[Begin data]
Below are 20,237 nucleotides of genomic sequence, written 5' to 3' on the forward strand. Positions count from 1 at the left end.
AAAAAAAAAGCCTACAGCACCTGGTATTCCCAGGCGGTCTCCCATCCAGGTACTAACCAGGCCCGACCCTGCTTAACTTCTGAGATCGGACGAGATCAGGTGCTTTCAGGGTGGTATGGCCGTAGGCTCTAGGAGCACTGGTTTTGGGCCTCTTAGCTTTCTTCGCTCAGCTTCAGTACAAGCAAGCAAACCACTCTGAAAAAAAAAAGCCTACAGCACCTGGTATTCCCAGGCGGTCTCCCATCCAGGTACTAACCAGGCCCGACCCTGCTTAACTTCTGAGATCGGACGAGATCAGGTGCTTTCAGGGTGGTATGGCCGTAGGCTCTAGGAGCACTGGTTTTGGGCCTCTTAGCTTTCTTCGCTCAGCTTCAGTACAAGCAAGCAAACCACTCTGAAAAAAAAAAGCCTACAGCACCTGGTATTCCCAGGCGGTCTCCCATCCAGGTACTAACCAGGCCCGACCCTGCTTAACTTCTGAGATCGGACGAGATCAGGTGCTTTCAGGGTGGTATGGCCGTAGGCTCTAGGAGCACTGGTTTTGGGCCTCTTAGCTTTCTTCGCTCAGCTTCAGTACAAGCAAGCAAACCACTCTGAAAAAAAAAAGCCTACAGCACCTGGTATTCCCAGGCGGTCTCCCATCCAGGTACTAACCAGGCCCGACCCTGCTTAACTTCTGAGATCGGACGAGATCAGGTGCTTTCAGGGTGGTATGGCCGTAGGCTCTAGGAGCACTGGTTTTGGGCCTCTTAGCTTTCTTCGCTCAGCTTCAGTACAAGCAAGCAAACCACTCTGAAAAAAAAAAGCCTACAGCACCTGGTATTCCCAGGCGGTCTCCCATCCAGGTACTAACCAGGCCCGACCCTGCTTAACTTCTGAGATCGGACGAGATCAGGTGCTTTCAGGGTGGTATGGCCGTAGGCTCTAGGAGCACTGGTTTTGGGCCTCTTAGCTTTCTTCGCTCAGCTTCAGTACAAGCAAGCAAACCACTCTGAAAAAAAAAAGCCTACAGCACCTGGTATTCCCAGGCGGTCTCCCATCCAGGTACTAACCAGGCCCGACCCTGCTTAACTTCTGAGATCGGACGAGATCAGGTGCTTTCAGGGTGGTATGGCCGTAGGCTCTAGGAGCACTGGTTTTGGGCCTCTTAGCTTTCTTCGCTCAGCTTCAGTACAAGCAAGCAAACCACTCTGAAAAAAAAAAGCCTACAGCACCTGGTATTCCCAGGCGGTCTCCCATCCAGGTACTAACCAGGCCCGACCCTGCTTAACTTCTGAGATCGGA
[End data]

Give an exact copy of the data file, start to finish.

Below are 20,237 nucleotides of genomic sequence, written 5' to 3' on the forward strand. Positions count from 1 at the left end.
AAAAAAAAAGCCTACAGCACCTGGTATTCCCAGGCGGTCTCCCATCCAGGTACTAACCAGGCCCGACCCTGCTTAACTTCTGAGATCGGACGAGATCAGGTGCTTTCAGGGTGGTATGGCCGTAGGCTCTAGGAGCACTGGTTTTGGGCCTCTTAGCTTTCTTCGCTCAGCTTCAGTACAAGCAAGCAAACCACTCTGAAAAAAAAAAGCCTACAGCACCTGGTATTCCCAGGCGGTCTCCCATCCAGGTACTAACCAGGCCCGACCCTGCTTAACTTCTGAGATCGGACGAGATCAGGTGCTTTCAGGGTGGTATGGCCGTAGGCTCTAGGAGCACTGGTTTTGGGCCTCTTAGCTTTCTTCGCTCAGCTTCAGTACAAGCAAGCAAACCACTCTGAAAAAAAAAAGCCTACAGCACCTGGTATTCCCAGGCGGTCTCCCATCCAGGTACTAACCAGGCCCGACCCTGCTTAACTTCTGAGATCGGACGAGATCAGGTGCTTTCAGGGTGGTATGGCCGTAGGCTCTAGGAGCACTGGTTTTGGGCCTCTTAGCTTTCTTCGCTCAGCTTCAGTACAAGCAAGCAAACCACTCTGAAAAAAAAAAGCCTACAGCACCTGGTATTCCCAGGCGGTCTCCCATCCAGGTACTAACCAGGCCCGACCCTGCTTAACTTCTGAGATCGGACGAGATCAGGTGCTTTCAGGGTGGTATGGCCGTAGGCTCTAGGAGCACTGGTTTTGGGCCTCTTAGCTTTCTTCGCTCAGCTTCAGTACAAGCAAGCAAACCACTCTGAAAAAAAAAAGCCTACAGCACCTGGTATTCCCAGGCGGTCTCCCATCCAGGTACTAACCAGGCCCGACCCTGCTTAACTTCTGAGATCGGACGAGATCAGGTGCTTTCAGGGTGGTATGGCCGTAGGCTCTAGGAGCACTGGTTTTGGGCCTCTTAGCTTTCTTCGCTCAGCTTCAGTACAAGCAAGCAAACCACTCTGAAAAAAAAAAGCCTACAGCACCTGGTATTCCCAGGCGGTCTCCCATCCAGGTACTAACCAGGCCCGACCCTGCTTAACTTCTGAGATCGGACGAGATCAGGTGCTTTCAGGGTGGTATGGCCGTAGGCTCTAGGAGCACTGGTTTTGGGCCTCTTAGCTTTCTTCGCTCAGCTTCAGTACAAGCAAGCAAACCACTCTGAAAAAAAAAAGCCTACAGCACCTGGTATTCCCAGGCGGTCTCCCATCCAGGTACTAACCAGGCCCGACCCTGCTTAACTTCTGAGATCGGA